WASHINGTON ― With the return to a competition between great powers, the victor of a potential conflict will not only be determined by the skill and coordination of their warfighters, but rather the technologists and entrepreneurs that ensure they are outfitted with the most advanced equipment available, says retired Army Col. Pete Newell.

The Hacking for Defense program, known as H4D, is working to develop this talent by partnering students at universities across the country with the Department of Defense. Developed by Steve Blank, a Silicon Valley entrepreneur, and Newell, the former head of the Army Rapid Equipping Force, the program partners undergraduate and graduate students with the government in a unique way.

This year, Hacking for Defense will be taught at over 18 universities through out the United States. That’s up from 11 universities a year ago.

Students who sign up for the course are put into teams and tasked to design a solution to a problem statement. Those problems range from issues with the acquisition process and information sharing in disaster zone environments to tracking medical information of combat casualties.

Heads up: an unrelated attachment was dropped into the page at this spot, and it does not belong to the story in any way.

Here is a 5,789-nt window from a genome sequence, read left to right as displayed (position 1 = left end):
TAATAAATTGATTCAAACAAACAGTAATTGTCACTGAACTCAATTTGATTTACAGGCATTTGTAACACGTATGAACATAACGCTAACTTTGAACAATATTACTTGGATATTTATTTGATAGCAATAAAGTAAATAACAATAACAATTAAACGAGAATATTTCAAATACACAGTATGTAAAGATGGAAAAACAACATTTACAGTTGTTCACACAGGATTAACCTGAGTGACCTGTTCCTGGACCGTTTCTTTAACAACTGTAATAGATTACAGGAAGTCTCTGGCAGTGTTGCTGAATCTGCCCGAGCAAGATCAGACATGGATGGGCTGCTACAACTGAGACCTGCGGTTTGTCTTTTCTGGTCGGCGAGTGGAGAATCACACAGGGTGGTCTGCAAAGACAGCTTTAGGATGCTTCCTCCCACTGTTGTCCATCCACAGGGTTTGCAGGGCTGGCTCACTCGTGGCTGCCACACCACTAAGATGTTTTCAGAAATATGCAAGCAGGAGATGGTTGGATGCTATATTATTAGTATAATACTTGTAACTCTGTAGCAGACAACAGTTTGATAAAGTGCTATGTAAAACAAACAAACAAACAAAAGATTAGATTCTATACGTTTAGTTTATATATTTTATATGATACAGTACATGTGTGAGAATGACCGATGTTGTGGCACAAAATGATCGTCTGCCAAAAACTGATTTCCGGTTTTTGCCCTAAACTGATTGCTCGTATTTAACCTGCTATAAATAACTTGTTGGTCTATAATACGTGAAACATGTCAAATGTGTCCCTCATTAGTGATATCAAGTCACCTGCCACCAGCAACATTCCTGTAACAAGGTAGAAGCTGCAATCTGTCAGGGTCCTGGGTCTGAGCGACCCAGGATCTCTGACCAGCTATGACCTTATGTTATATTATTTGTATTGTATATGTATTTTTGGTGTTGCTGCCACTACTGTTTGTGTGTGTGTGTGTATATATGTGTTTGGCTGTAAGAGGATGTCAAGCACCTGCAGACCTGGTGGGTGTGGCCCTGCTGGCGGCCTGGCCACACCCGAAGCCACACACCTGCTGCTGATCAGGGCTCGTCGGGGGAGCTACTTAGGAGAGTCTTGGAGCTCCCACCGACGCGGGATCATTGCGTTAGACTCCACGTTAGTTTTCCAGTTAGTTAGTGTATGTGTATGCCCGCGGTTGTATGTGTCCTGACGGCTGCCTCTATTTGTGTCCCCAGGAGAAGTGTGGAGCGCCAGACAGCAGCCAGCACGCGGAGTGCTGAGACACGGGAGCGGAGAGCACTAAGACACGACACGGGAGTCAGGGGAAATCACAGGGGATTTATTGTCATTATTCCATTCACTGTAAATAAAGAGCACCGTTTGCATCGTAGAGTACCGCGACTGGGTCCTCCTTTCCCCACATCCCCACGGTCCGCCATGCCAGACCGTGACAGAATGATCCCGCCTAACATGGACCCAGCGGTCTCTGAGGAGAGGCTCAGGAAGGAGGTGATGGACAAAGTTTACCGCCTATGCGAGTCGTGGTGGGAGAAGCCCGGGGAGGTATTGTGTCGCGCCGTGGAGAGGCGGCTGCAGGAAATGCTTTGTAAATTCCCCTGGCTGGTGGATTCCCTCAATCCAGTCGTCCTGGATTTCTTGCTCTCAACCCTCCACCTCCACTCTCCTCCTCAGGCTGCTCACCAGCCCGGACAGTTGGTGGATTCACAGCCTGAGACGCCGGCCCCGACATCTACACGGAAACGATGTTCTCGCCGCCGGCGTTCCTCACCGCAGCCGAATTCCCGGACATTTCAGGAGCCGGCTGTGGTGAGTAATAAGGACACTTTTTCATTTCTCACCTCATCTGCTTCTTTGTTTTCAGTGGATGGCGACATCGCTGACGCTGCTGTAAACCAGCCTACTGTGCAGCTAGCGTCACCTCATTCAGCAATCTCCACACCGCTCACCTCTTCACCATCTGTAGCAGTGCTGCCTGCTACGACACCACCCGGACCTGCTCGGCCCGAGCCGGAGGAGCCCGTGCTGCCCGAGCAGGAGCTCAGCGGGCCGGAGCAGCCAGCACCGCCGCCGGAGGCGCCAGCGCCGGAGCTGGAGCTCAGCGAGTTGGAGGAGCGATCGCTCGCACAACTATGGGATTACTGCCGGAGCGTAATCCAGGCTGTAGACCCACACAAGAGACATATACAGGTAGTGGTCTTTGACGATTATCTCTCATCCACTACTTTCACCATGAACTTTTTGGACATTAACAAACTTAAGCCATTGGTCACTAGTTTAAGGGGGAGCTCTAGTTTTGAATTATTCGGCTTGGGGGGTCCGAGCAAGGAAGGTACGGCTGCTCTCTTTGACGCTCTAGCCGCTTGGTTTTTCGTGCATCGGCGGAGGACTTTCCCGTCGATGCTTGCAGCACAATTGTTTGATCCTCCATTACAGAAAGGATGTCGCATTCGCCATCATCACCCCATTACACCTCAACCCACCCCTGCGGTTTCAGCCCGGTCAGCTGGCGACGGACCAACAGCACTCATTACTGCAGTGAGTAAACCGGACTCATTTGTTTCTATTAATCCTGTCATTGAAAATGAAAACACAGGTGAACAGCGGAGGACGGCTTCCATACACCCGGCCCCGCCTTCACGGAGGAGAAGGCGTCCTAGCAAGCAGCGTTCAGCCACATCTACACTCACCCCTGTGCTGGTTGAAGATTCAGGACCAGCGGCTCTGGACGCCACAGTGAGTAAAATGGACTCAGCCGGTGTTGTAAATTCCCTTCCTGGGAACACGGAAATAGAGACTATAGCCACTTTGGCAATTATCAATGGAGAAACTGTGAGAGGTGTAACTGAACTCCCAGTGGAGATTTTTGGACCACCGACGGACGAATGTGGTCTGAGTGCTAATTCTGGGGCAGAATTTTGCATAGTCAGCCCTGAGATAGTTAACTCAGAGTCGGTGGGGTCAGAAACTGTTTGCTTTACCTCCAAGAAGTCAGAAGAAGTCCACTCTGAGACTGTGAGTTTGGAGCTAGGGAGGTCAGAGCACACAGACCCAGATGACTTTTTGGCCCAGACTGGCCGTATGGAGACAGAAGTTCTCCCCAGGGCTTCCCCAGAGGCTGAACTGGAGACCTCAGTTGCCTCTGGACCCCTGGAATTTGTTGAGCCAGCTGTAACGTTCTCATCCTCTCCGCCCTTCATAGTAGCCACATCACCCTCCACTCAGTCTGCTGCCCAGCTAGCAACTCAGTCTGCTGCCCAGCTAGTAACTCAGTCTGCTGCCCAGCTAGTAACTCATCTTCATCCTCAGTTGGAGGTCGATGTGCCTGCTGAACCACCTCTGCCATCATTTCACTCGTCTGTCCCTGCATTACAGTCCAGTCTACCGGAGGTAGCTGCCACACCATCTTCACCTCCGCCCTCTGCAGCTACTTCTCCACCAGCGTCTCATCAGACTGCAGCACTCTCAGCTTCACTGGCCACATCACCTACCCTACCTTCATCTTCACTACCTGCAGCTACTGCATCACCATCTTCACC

In answering problem statements, students conduct hundreds of interviews with the people their solution is designed to help. This could mean designing an app or crafting a policy change. In doing so, H4D exposes students to a lesser known pathway for national service and introduces students to parts of government that a traditional academic course could not.

Although the program’s name suggests the course is only suitable for computer scientists and engineers, teams are mixed with students with a variety of backgrounds, from political science to nursing.

If the program is going to maximize its impact it “needs to be taught in every state in the country, at as many universities as we can get our hands on,” Newell said. The challenge “is not the speed of technology, but our ability to energize a generation of young technologists to get involved,” he added.